Log in

No account? Create an account
bird poops on plum branch


Buster Benson

No advice column.

Previous Entry Share Next Entry
Absurd Advice from Buster (edition #2)
I think that I want things until I get them, at which point they scare me and I try to run away. How do I tell what I actually want, as opposed to what I only want to want?

Think about the universe as an onion.  The outer layer, all things possible.  Peel one layer and now you have all things people want for one reason or another.  One layer deeper holds all things you think you want.  Where are the things you actually want?  They are strands of onion weaving throughout all of the layers.  You, then, are a brilliant little bug crawling in and out of this onion, eating all kinds of things, some which you want, others which you think you want but actually don’t, others which you didn’t know you wanted until you had them, and still others (the rare few) that you both thought you wanted and actually turned out to want.  Quite a random and surprising life exists for the onion bug in the onion of all things wanted and unwanted, you might think.

Now, we’re all crawling in this conundrum.  Your problem is not that you don’t know what you want, it’s that you’re scared of what you want.  Developing a taste for things that you want is possibly one of the chief-most tasks that you have.  To taste a thread of unknown union and physically taste the extent to which it satisfies your desires is a matter of cultivation, sensitivity, and courage.  If you’re afraid of new tastes, or of your own dreams realized, you’re going to spit out even the tastiest morsels of life... not because they taste bad, but because your own mouth’s acid is bitter to your taste.  A tragic fate indeed!

My absurd advice for you... practice new things, and retry things you don’t like.  Small things at first, like that food you haven’t tried since childhood, and moving to bigger things like changing your entire wardrobe, moving to Paris, and marrying your nemesis.  Treat this new challenge as a new wine drinker would a sommelier course.  Savor the subtleties.  Know your fears and face them.  Repeat, gain momentum, and break through.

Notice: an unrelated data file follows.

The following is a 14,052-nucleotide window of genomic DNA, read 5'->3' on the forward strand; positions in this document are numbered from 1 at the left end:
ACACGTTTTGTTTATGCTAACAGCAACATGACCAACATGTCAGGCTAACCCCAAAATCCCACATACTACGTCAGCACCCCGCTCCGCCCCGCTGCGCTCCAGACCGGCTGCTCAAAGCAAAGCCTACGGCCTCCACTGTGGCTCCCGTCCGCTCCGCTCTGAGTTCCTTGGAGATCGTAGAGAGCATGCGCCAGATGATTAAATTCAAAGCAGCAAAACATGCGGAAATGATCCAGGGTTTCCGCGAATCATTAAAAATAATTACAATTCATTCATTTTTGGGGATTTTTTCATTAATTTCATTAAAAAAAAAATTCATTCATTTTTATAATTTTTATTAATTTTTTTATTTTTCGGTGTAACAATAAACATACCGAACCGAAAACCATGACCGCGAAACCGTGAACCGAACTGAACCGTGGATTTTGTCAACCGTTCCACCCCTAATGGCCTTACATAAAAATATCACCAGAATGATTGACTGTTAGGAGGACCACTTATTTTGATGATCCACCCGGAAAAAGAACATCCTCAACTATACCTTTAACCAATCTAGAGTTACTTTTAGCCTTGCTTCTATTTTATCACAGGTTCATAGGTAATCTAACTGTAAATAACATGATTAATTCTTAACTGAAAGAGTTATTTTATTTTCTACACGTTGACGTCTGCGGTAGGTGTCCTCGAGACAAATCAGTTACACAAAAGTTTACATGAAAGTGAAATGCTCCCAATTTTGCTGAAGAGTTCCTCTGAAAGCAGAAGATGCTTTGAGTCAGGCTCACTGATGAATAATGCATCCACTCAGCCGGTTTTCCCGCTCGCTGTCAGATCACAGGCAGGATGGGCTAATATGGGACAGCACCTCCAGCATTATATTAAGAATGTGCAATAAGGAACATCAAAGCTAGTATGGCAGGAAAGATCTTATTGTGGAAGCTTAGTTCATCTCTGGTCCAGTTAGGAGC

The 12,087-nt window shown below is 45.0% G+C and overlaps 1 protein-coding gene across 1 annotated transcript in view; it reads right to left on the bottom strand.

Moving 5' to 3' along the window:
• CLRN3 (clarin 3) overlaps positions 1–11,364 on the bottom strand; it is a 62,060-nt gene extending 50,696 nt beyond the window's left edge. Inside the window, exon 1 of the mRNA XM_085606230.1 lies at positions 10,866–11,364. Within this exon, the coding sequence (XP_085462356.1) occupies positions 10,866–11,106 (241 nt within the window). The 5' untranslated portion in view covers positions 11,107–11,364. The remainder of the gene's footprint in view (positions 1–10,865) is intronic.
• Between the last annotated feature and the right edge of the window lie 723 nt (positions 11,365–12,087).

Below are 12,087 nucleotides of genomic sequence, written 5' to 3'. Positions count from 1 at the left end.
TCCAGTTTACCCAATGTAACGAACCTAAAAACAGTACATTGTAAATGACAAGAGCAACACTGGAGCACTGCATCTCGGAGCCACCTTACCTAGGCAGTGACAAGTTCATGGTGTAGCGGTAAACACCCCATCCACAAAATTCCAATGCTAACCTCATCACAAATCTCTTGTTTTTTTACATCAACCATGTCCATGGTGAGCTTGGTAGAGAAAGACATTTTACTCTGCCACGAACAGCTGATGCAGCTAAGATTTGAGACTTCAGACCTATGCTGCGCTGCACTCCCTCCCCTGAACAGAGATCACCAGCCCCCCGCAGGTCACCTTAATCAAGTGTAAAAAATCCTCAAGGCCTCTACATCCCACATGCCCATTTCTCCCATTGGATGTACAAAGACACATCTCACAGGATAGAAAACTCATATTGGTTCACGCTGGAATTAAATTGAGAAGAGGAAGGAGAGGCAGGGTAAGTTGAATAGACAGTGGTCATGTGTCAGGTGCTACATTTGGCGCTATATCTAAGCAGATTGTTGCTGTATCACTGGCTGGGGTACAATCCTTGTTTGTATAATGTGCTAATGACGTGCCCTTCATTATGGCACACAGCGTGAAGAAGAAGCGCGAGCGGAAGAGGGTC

I’m going to call this the First Absurdity (being afraid of what you want).  For more specific advice and fewer metaphors, include more details in a follow-up.

I work with someone who is in love with me. He has me on a pedestal and I can’t handle it. Not only do I not reciprocate his feelings, I am starting to dread being in the same room with him. I will have to see him many times a day for a very long time. He is sensitive and good, but intense and getting scarier. He is also oblivious to my subtle hints. I know it’s probably time to sit him down and nicely tell him to leave me alone, but I’m not sure how to do it.

Some people don’t understand subtle hints, and for these people, direct words were invented.   Note however that these direct words don’t necessarily need to be delivered in a face-to-face encounter.  Yes, it’s tacky to break up with someone over text message or one-line email, but it’s not tacky to break up with your not-so-secret admirer in one of these ways.  In fact, because of the impersonal nature of these more indirect forms of abstract communication, it will spare his feelings and he won’t have to see you seeing his puppy dog eyes bursting into a thousand tears each reflecting his passive unspoken love for you.  Let those tears fall on his ergo keyboard and maybe choose a sunny day when he’s got sunglasses on.  Life is tough for the unrequited lover, indeed, but they will feel emotions that the requited lovers of the world can’t dream of.  Everyone wins.

I’m contemplating a complete change in about two years. I want to move to Europe or Australia or South America, get a new job, and fit into a completely new life. This is great, except that this isn’t the first (or second!) time that I’ve done this. Change is great and all, but am I in a rut because, oddly enough, I’m trying to change too often? How do you balance the need for change in your life and the benefits of a stable lifestyle?

Change is inevitable and should be embraced, even absolute and irreversible change.  Just divide it out and assume it will occur whether or not you pursue this or that particular brand of it.  The axes you should graph out and plot, instead, are Direction and Momentum.  Ask these questions in this order:

  1. What are you avoiding in life?
  2. What are you striving for in life? 
  3. Will moving to Europe or Australia or South America give you the emotional sensation of: A) moving you closer to something you are striving for, or B) further away from something you are avoiding?
  4. If A, move and double down.  If B, stay and face whatever you’re avoiding head on.
This is another example of the First Absurdity (being afraid of what you want), mentioned in the first question.

Have a question for me about advice, modern etiquette, or fortune telling?  Add an anonymous comment to this entry and I'll answer up to three of them by next week.